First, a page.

14 May Featured: Jacques Smit | The Thrill of Telling a Story
Over the past decade Jacques Smit has had the opportunity to explore and work in countries such as Britain, Italy, Cuba, Vietnam, Sri Lanka, China, Philippines and Turkey. If his extensive travels have taught him anything, it’s this: you don’t have to go very far to find stories worth telling. In fact, the most recent story that he has told through his lens is one captured right here in South Africa; documenting the unsung lives of minority workers on Cape wine farms. We chatted to Jacques about his attraction to the photographic medium, the subjects he explores in his work and his hunger for discovery and growth.
What is your earliest photography-related memory?
Stumbling around a farm with my father’s old Ricoh analogue capturing exposed tree trunks. I was about 19 and had enrolled in a photography course after a last-minute decision against becoming an architect. I couldn’t draw anyway.
Were you always aware that you’d pursue photography as a career, or was there quite a journey to discovering this?
Though I’ve always been visually oriented, it certainly took time. Up until a few years ago I had mainly dreamt of life as a musician. There is still so much to learn.
What attracted you to the medium?
Being able to compose a picture without using a pencil or brush. The thrill of telling a story. Of contributing. Noticing the light in the darkest corners. The ease by which it combines with music and writing.
Your website is titled ‘Pursue the Wolf’. What does this reveal about you and your work?
Wolf is a nickname I picked up over the years mainly due to the tone of my voice and perhaps my solitary nature. I think it’s also indicative of a hunger for discovery and growth. Using a project name also places focus on the work instead of me as person or supposed artist.
Over the years you’ve travelled extensively. This clearly impacts the content of your work, but how has it affected your style or approach?
I’ve learnt you don’t have to go very far to find stories worth telling. It has taught me to respond to where I am and utilize what I have.
You’ve recently completed a photo documentary on the ‘unsung’ Afrikaans speaking workers on Cape wine farms. How did this project come about?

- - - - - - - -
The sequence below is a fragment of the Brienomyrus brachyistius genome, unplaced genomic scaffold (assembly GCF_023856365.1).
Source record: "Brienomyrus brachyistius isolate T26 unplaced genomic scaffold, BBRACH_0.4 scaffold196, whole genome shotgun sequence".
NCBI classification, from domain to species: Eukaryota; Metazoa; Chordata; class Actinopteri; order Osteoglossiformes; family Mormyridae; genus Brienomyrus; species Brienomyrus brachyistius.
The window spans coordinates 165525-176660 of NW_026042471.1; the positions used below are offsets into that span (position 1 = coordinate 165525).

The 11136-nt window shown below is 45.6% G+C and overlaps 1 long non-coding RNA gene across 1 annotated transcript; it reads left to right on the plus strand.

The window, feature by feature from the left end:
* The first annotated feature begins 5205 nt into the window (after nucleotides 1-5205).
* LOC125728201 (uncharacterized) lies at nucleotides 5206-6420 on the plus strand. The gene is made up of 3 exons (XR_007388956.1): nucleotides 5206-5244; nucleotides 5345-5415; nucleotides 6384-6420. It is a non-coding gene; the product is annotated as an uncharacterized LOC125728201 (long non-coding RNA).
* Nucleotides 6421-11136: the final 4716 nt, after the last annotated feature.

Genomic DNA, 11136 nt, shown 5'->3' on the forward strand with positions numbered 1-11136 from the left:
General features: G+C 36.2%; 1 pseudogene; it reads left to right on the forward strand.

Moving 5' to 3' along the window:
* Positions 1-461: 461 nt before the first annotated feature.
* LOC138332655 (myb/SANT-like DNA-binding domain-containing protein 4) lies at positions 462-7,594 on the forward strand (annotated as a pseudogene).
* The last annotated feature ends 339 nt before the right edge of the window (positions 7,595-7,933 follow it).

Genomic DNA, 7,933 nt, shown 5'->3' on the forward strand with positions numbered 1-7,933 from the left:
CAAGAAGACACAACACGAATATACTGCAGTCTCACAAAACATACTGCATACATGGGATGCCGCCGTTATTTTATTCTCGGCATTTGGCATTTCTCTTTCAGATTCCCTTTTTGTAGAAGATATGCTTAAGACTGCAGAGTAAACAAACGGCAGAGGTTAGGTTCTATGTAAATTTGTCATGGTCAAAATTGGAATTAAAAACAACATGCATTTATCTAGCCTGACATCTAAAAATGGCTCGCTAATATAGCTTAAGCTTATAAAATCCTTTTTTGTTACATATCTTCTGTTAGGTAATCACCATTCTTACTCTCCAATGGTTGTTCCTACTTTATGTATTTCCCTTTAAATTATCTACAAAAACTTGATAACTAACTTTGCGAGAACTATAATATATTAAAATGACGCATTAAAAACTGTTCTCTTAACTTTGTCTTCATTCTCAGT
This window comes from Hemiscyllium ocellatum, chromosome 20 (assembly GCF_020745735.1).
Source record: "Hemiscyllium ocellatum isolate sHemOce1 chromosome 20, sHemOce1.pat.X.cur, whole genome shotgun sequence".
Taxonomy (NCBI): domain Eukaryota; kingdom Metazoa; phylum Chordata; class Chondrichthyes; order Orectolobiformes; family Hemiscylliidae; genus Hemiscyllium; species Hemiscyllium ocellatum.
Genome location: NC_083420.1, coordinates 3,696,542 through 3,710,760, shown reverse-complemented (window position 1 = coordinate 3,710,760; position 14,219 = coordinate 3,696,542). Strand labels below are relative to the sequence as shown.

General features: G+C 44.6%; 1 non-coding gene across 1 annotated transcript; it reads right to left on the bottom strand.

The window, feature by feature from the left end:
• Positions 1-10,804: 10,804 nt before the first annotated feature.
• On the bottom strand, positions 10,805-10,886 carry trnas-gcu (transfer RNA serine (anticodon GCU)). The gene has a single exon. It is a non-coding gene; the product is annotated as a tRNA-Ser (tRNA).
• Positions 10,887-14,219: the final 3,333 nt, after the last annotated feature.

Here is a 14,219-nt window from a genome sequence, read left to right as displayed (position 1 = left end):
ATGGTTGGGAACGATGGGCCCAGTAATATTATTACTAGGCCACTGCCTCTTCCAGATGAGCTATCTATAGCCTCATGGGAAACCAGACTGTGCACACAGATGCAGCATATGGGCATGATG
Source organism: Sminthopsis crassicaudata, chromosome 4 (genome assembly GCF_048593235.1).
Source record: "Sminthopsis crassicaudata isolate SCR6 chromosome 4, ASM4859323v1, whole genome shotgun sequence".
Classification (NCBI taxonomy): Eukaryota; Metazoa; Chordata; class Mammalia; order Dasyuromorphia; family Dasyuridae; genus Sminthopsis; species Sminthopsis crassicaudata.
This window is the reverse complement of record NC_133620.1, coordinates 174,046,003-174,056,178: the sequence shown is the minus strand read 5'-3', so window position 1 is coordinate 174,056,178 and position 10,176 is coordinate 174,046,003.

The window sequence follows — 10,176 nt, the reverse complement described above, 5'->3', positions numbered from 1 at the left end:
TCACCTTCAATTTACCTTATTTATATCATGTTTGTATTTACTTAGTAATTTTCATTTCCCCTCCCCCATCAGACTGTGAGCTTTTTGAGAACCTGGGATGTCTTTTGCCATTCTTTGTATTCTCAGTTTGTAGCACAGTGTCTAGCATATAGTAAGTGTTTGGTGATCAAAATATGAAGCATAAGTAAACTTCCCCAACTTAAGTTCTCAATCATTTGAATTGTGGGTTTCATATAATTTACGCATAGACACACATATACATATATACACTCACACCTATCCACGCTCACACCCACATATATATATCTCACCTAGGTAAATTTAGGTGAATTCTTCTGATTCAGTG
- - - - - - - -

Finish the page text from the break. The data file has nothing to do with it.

The wine industry is extremely corporate and product focused. It was my purpose to honour the vibrant culture and sweat of generations of Afrikaans speaking farm workers of mixed heritage, most of whom continue to suffer marginalization, forced evictions, problems related to fetal alcohol syndrome and a lack of empowerment.
What are some of the recurring themes in your work?
I can’t seem to shake a certain sense of melancholy. However, I do try to explore subjects related to empowerment, social justice and education.
How do you know that you’ve taken a good picture? What are some of the things you look for?
Composition is very important to me. Light more so than colour (despite being influenced by Christopher Doyle’s cinematography). I try not to be noticed. To stick to the truth. You don’t have to fake real life.
In what ways has photography changed the way you look at and/or think about things?
It has forced me to notice the small elements of daily life. And to learn from, but not follow in the footsteps of another.
Is there an image or project of yours that stands out as a personal favourite, or has a particularly memorable story attached to it?
To date, I am most proud of the Onbesonge #1 / Unsung #1 due to the opportunity if gave me to progress as a photographer over a relatively short period of time and for the story it tells of a resilient, though often terribly marginalized community. I especially relished the opportunity to work without the inhibition of language barriers.
What are you currently working on, or working towards?
Right now I am self-publishing a book on the Onbesonge #1 / Unsung #1 alongside an exhibit at Oude Libertas Gallery. I will also be travelling to Hanoi soon to document the local music scene, a custom motorbike project, and prisoners of conscious. In the words of Nebula Skate’s Rayne Moses, my goal remains to ‘Grind with purpose’.
Strays Of Fatih
Grind With Purpose
A Solitary Plight